The People’s Republic of China has issued new regulations for its citizens in regards to Internet use. The biggest change is that the government now requires Internet users to properly identify themselves to their current ISP.
It's almost a rite of passage for any new startup looking to make its bones in the real world—being sued for stealing the idea you are looking to get rich on from someone else that says that they should be the one's getting rich. In the case of Pinterest it’s all a matter of welcome to
A local search startup is attempting to bring some search goodness to Apple's iOS platform but rather than use Apple's map SDK they are going to be using the recently released Maps iOS SDK from Google, which they will use to bring an interesting 'social' aspect to mobile search.
Just recently, Google stripped Universal, Sony and other music labels of some 2 billion faked views from their respective YouTube channels. There has not been any word from the music labels in regards to the bust.
The UK government is to spy on the computers of jobseekers to make sure they are actually looking for work, an approach which could reduce welfare numbers, but also marks a major invasion of privacy.
Facebook is testing a feature that allows users to send messages directly to strangers for $1, potentially opening the way for other features to be locked behind micro-transactions.
Boeing is testing the signal strength of Wi-Fi in aeroplanes, substituting humans with sacks of potatoes, which are thought to produce a similar effect as humans on electronic signals.
Steam has pulled online zombie game The War Z from its store after receiving numerous customer complaints that it was missing advertised features.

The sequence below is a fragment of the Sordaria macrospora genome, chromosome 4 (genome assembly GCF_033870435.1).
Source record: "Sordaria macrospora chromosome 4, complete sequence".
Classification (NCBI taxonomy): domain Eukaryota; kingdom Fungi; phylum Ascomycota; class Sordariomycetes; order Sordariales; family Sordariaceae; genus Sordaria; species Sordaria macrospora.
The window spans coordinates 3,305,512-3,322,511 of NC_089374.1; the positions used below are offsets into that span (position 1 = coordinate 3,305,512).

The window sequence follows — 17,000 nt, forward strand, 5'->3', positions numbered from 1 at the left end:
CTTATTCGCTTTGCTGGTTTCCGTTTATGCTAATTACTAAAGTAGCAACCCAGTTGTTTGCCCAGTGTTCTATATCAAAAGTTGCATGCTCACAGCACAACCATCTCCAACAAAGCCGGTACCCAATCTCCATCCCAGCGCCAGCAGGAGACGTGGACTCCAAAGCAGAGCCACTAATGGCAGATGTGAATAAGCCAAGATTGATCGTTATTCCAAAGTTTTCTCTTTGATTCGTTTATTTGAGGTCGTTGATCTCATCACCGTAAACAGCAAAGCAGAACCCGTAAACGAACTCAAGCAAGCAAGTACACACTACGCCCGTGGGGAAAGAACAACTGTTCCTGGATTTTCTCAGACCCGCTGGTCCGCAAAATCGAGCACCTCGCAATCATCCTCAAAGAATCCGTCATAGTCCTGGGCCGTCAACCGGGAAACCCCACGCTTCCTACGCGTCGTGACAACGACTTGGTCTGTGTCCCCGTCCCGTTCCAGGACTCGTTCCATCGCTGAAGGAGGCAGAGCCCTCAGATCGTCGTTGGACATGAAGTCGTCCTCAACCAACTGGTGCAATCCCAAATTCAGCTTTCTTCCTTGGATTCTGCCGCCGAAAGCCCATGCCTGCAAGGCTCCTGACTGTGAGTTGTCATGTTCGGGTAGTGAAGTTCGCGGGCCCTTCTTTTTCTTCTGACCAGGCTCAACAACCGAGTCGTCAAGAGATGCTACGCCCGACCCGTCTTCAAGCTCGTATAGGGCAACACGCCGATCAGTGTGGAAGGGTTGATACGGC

McDonald's has come under fire in Australia over sending out spam marketing messages without user consent.
Google has opened Santa's Village, where it will display the Santa Tracker, which simulates the movements of the jolly present-giver across the world.
If you thought the outrage over Instagram changing their terms of service so that they can sell your images without your permission was getting out of hand wait until you see what Facebook has up its sleeve for next year.
The London Fire Brigade is exploring the possibility of responding to emergencies posted to it on Twitter, the latest in its efforts to engage in social media.
The US gun lobby group the National Rifle Association (NRA) has closed its Facebook page, which had 1.7 million “likes,” following uproar over the massacre of children at a school on Friday.
Computer security firm McAfee Labs has warned that 30 US banks face a major fraud attack by hackers in the New Year, which could result in the loss of millions of dollars.
From the moment when Google first announced its Google Fiber project to the point when it actually launched this past month techies have been drooling at the idea that you could actually have incredible broadband speeds at a reasonable price. Now we find out that Google is looking to make the project "a business" and
In a world where we hear all the time about how bad broadband companies are when it comes to things like our privacy it is a nice surprise to hear that Verizon has decided to take the fight to copyright trolls in the court.
A hacktivist group calling itself Team GhostShell has posted online the log-in details of 1.6 million accounts belonging to major government agencies like NASA, the FBI, the European Space Agency, and numerous others.
Mobile banking has boomed over the last year, with usage growing by a whopping 50 percent in the US since 2011, according to a report by business consulting firm Bain & Company.